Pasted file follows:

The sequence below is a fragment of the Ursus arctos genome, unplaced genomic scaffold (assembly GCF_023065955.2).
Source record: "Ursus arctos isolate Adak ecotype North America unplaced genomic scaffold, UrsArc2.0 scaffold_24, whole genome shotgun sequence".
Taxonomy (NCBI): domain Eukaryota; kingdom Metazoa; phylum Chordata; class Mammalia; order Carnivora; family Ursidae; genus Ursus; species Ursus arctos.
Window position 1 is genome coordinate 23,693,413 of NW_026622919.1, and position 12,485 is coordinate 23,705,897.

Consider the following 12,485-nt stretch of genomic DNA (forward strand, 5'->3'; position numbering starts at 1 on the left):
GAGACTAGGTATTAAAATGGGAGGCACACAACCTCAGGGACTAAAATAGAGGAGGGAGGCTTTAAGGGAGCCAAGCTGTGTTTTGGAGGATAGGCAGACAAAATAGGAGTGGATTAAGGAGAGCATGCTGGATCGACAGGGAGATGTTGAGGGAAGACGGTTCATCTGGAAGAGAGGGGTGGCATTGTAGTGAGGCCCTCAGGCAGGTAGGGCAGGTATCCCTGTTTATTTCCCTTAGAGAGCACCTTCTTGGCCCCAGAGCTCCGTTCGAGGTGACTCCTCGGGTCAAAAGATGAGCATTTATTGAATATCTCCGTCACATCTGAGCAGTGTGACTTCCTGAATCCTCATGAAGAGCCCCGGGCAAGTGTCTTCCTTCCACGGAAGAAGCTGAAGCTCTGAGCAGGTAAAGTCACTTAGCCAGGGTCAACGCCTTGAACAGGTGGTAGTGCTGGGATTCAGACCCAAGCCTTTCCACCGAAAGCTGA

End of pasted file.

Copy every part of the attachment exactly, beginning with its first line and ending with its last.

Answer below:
The sequence below is a fragment of the Ursus arctos genome, unplaced genomic scaffold (assembly GCF_023065955.2).
Source record: "Ursus arctos isolate Adak ecotype North America unplaced genomic scaffold, UrsArc2.0 scaffold_24, whole genome shotgun sequence".
Taxonomy (NCBI): domain Eukaryota; kingdom Metazoa; phylum Chordata; class Mammalia; order Carnivora; family Ursidae; genus Ursus; species Ursus arctos.
Window position 1 is genome coordinate 23,693,413 of NW_026622919.1, and position 12,485 is coordinate 23,705,897.

Consider the following 12,485-nt stretch of genomic DNA (forward strand, 5'->3'; position numbering starts at 1 on the left):
GAGACTAGGTATTAAAATGGGAGGCACACAACCTCAGGGACTAAAATAGAGGAGGGAGGCTTTAAGGGAGCCAAGCTGTGTTTTGGAGGATAGGCAGACAAAATAGGAGTGGATTAAGGAGAGCATGCTGGATCGACAGGGAGATGTTGAGGGAAGACGGTTCATCTGGAAGAGAGGGGTGGCATTGTAGTGAGGCCCTCAGGCAGGTAGGGCAGGTATCCCTGTTTATTTCCCTTAGAGAGCACCTTCTTGGCCCCAGAGCTCCGTTCGAGGTGACTCCTCGGGTCAAAAGATGAGCATTTATTGAATATCTCCGTCACATCTGAGCAGTGTGACTTCCTGAATCCTCATGAAGAGCCCCGGGCAAGTGTCTTCCTTCCACGGAAGAAGCTGAAGCTCTGAGCAGGTAAAGTCACTTAGCCAGGGTCAACGCCTTGAACAGGTGGTAGTGCTGGGATTCAGACCCAAGCCTTTCCACCGAAAGCTGA